I bring all this up as a way of thinking out loud toward the talk I’ll be giving in a few hours (also see here), on the topic “Centralized vs. Decentralized.” Here’s the intro:

Centralised thinking is easy. Control sits on one place, everything comes home, there is a hub, the corporate office is where all the decisions are made and it is a power game.

Decentralised thinking is complex. TCP/IP and HTTP created a fully decentralised fabric for packet communication. No-one is in control. It is beautiful. Web3 decentralised ideology goes much further but we continually run into conflicts. We need to measure, we need to report, we need to justify, we need to find a model and due to regulation and law, there are liabilities.

However, we have to be doing both. We have to centralise some aspects and at the same time decentralise others. Whilst we hang onto an advertising model that provides services for free we have to have a centralised business model. Apple with its new OS is trying to break the tracking model and in doing so could free us from the barter of free, is that the plan which has nothing to do with privacy or are the ultimate control freaks. But the new distributed model means more risks fall on the creators as the aggregators control the channels and access to a model. Is our love for free preventing us from seeing the value in truly distributed or are those who need control creating artefacts that keep us from achieving our dreams? Is distributed even possible with liability laws and a need to justify what we did to add value today?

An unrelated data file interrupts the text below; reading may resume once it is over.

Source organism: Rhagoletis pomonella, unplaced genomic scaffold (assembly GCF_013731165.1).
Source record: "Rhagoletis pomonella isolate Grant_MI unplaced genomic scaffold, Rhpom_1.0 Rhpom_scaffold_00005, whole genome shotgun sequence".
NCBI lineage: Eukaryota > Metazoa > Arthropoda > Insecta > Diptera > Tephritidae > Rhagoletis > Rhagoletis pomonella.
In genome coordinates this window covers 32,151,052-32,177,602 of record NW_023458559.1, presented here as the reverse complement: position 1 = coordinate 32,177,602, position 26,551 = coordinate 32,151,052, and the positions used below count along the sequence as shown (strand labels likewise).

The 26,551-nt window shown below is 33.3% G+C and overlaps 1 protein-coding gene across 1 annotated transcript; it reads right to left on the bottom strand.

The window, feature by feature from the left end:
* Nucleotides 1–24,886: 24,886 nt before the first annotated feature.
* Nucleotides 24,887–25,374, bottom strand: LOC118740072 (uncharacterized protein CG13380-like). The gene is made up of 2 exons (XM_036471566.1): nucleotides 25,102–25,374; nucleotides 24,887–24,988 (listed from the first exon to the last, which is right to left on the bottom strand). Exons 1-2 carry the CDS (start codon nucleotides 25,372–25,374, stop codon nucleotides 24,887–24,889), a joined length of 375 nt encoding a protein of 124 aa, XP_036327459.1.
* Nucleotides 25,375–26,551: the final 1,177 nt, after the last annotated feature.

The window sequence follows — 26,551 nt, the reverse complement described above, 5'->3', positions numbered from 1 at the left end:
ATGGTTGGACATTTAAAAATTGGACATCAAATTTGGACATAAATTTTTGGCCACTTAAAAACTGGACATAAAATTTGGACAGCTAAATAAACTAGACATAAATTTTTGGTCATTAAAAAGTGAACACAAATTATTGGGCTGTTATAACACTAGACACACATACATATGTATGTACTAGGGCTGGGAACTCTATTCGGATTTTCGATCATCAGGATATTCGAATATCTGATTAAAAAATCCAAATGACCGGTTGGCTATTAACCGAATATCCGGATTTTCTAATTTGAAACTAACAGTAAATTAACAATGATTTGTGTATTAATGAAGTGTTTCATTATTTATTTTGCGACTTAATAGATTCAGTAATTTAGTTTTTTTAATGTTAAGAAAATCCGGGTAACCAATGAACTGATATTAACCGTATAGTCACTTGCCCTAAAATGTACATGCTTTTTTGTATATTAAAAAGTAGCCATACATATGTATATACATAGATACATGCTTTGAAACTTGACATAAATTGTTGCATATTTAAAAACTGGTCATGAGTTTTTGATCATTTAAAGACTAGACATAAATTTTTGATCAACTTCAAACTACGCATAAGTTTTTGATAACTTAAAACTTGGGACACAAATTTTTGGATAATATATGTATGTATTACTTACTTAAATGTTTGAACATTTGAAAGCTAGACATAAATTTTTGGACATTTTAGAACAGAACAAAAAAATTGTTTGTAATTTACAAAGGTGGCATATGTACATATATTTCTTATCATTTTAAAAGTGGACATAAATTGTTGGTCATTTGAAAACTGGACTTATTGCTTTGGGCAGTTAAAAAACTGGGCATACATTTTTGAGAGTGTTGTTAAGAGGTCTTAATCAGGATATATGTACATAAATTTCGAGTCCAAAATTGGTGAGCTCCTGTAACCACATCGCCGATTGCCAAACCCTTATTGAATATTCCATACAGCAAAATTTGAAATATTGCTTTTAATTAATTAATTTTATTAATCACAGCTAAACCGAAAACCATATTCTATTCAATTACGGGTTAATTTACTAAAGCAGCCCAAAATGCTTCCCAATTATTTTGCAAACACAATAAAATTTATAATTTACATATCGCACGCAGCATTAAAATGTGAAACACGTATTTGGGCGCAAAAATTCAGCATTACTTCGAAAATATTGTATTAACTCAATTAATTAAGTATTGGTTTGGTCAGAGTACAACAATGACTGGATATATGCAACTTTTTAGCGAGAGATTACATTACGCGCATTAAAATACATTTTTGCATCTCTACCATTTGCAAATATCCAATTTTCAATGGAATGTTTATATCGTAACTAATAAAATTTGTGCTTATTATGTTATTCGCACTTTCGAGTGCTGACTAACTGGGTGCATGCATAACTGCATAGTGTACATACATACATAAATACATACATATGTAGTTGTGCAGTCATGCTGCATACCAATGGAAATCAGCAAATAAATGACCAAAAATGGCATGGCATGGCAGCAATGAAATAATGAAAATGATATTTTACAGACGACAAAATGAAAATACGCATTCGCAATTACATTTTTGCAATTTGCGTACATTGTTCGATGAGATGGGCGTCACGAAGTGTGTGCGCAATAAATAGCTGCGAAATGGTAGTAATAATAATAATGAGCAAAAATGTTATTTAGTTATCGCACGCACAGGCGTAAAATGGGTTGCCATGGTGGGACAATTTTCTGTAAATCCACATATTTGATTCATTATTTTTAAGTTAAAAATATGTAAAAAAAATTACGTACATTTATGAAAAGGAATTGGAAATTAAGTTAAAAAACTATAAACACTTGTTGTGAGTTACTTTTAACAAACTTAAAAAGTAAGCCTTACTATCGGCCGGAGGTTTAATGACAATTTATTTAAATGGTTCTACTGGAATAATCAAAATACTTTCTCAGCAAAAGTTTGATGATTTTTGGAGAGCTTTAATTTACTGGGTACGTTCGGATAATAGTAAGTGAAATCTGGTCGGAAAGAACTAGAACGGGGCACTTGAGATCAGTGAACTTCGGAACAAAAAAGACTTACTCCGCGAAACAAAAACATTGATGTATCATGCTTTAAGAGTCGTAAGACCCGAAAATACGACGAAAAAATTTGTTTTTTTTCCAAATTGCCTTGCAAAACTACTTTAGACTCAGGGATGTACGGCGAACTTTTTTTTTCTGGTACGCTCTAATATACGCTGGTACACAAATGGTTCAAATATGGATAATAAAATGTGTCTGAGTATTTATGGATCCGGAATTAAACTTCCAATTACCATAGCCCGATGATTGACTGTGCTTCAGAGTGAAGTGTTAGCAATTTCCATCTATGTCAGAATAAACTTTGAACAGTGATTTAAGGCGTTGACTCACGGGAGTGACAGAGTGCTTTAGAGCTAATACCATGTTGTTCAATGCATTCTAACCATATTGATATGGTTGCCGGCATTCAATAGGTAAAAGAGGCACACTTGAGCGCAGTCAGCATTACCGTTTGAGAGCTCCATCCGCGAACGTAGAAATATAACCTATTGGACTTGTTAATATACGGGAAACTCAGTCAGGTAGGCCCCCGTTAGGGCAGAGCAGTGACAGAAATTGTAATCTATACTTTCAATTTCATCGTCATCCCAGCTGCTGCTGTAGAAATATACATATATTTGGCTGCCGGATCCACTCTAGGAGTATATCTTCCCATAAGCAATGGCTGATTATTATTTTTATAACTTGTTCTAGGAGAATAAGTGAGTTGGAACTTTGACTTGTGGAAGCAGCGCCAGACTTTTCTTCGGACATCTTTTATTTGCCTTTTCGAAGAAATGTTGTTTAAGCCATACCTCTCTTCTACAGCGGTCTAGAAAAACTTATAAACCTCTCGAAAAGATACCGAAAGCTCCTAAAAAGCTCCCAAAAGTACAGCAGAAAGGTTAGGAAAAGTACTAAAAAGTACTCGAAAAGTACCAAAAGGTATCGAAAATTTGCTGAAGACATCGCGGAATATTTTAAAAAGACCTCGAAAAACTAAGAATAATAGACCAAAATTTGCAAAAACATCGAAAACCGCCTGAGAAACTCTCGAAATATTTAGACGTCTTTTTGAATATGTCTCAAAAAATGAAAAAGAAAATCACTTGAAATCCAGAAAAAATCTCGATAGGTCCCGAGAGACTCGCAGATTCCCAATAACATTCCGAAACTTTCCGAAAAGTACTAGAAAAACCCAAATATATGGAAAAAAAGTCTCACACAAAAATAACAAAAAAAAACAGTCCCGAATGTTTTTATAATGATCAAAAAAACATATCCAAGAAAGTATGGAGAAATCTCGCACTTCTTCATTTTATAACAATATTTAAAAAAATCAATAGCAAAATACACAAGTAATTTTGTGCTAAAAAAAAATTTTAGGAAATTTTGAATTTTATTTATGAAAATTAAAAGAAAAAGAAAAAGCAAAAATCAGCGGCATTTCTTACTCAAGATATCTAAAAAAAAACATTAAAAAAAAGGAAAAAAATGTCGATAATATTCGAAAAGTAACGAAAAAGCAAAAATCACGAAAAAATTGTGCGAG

So here is what I think I’ll say.

First, we need to respect the decentralized nature of humanity. All of us are different, by design. We look, sound, think and feel different, as separate human beings. As I say in How we save the world, “no being is more smart, resourceful or original than a human one. Again, by design. Even identical twins, with identical DNA from a single sperm+egg, can be as different as two primary colors. (Examples: Laverne Cox and M.LamarNicole and Jonas Maines.)”

This simple fact of our distributed souls and talents has had scant respect from the centralized systems of the digital world, which would rather lead than follow us, and rather guess about us than understand us. That’s partly because too many of them have become dependent on surveillance-based personalized advertising (which is awful in ways I’ve detailed in 136 posts, essays and articles compiled here). But it’s mostly because they’re centralized and can’t think or work outside their very old and square boxes.